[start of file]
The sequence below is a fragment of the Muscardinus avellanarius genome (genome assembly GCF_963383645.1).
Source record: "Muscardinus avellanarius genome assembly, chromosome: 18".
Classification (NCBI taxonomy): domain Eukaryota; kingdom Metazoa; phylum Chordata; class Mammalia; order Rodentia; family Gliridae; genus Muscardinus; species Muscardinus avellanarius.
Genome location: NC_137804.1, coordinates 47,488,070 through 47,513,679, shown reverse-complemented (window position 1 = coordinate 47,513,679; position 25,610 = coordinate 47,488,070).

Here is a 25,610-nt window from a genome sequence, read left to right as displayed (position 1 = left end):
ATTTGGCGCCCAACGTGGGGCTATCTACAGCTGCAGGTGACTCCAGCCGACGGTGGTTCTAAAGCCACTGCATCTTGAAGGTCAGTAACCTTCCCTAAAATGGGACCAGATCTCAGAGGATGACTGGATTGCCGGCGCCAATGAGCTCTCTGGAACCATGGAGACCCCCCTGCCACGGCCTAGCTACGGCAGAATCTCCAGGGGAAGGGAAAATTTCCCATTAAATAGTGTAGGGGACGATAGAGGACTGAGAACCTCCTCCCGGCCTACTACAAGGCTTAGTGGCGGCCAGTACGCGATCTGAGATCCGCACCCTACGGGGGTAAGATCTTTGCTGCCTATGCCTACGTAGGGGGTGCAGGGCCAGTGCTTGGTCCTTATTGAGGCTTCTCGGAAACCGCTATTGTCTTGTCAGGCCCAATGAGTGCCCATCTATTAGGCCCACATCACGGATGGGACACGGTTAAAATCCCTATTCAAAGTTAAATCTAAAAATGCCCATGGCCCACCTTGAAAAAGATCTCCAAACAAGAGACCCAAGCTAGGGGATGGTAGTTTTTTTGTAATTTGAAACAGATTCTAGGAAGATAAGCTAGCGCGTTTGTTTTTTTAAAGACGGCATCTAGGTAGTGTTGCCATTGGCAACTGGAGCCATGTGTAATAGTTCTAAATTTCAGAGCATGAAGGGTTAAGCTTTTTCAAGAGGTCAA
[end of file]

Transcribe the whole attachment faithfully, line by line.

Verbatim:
The sequence below is a fragment of the Muscardinus avellanarius genome (genome assembly GCF_963383645.1).
Source record: "Muscardinus avellanarius genome assembly, chromosome: 18".
Classification (NCBI taxonomy): domain Eukaryota; kingdom Metazoa; phylum Chordata; class Mammalia; order Rodentia; family Gliridae; genus Muscardinus; species Muscardinus avellanarius.
Genome location: NC_137804.1, coordinates 47,488,070 through 47,513,679, shown reverse-complemented (window position 1 = coordinate 47,513,679; position 25,610 = coordinate 47,488,070).

Here is a 25,610-nt window from a genome sequence, read left to right as displayed (position 1 = left end):
ATTTGGCGCCCAACGTGGGGCTATCTACAGCTGCAGGTGACTCCAGCCGACGGTGGTTCTAAAGCCACTGCATCTTGAAGGTCAGTAACCTTCCCTAAAATGGGACCAGATCTCAGAGGATGACTGGATTGCCGGCGCCAATGAGCTCTCTGGAACCATGGAGACCCCCCTGCCACGGCCTAGCTACGGCAGAATCTCCAGGGGAAGGGAAAATTTCCCATTAAATAGTGTAGGGGACGATAGAGGACTGAGAACCTCCTCCCGGCCTACTACAAGGCTTAGTGGCGGCCAGTACGCGATCTGAGATCCGCACCCTACGGGGGTAAGATCTTTGCTGCCTATGCCTACGTAGGGGGTGCAGGGCCAGTGCTTGGTCCTTATTGAGGCTTCTCGGAAACCGCTATTGTCTTGTCAGGCCCAATGAGTGCCCATCTATTAGGCCCACATCACGGATGGGACACGGTTAAAATCCCTATTCAAAGTTAAATCTAAAAATGCCCATGGCCCACCTTGAAAAAGATCTCCAAACAAGAGACCCAAGCTAGGGGATGGTAGTTTTTTTGTAATTTGAAACAGATTCTAGGAAGATAAGCTAGCGCGTTTGTTTTTTTAAAGACGGCATCTAGGTAGTGTTGCCATTGGCAACTGGAGCCATGTGTAATAGTTCTAAATTTCAGAGCATGAAGGGTTAAGCTTTTTCAAGAGGTCAA